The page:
"I’m African American, and everything I read prior to Bob Avakian was afro centric in thought. ...what he teached changed my perspective on all of that. It’s more than a black and white thing with me now. I see the commonalities that black and white share now..."
"Maybe you could send me an English and Spanish copy of the paper because many of my comrades are Latino."
Banning Revolution newspaper from Pelican Bay State Prison is inhumane, unconstitutional and immoral—HELP OVERTURN it now!
The banning of Revolution is an overt political act of censorship by prison officials and a suppression of prisoners’ most basic rights to have access to the educational opportunity provided by the PRLF when it provides subscriptions to Revolution newspaper as well as other revolutionary literature. As PRLF’s mission statement explains, this literature provides "an educational opportunity for prisoners to engage with world events and key political, cultural, and philosophical questions of the day from a unique revolutionary perspective, including discussions of morality, religion, science, and the arts. Every week prisoners can delve into the urgent and lively news and debate about unfolding political and social struggles and can critically think about and dissect the current state of society as well as search for an alternative."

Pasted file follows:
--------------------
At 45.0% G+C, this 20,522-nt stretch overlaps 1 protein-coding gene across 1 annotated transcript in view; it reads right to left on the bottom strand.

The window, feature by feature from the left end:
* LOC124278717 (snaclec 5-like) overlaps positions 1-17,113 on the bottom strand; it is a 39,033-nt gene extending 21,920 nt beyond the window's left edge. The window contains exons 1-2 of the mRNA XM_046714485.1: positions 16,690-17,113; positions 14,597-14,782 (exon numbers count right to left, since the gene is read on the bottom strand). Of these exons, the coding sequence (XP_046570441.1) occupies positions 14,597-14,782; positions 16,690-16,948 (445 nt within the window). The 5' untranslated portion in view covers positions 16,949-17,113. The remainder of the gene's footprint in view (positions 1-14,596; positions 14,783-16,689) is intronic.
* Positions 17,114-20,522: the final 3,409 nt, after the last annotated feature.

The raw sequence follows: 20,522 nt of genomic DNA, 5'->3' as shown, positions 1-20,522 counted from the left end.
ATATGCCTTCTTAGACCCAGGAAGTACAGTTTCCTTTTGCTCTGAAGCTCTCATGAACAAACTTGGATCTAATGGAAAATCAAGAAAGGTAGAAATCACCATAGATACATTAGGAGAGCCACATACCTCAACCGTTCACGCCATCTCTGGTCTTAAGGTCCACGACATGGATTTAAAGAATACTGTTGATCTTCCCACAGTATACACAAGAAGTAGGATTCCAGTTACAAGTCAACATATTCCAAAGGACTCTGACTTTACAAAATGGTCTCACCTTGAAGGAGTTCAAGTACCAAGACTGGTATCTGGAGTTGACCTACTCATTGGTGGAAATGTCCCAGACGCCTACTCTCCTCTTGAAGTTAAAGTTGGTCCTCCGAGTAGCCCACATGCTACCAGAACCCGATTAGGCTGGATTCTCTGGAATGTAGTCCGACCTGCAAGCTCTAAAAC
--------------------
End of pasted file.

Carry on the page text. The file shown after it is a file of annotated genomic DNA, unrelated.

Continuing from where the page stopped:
Anyone concerned about the rights of prisoners including the right to educate and transform themselves while in prison—the right for revolutionary alternatives to be considered—the rights of alternative media—the rights that are supposed to be guaranteed by the First Amendment—should see that this is a precedent that cannot be allowed to stand for these prisoners in California’s hell holes, for its implications throughout the prison system in the US and for the broader society of which they are an integral part.
A determined legal and political struggle needs to be waged to overturn this ban. PRLF is expanding its work through stopping this effort to cripple its work. We together can stop the prison officials from removing the oxygen out of windowless cells.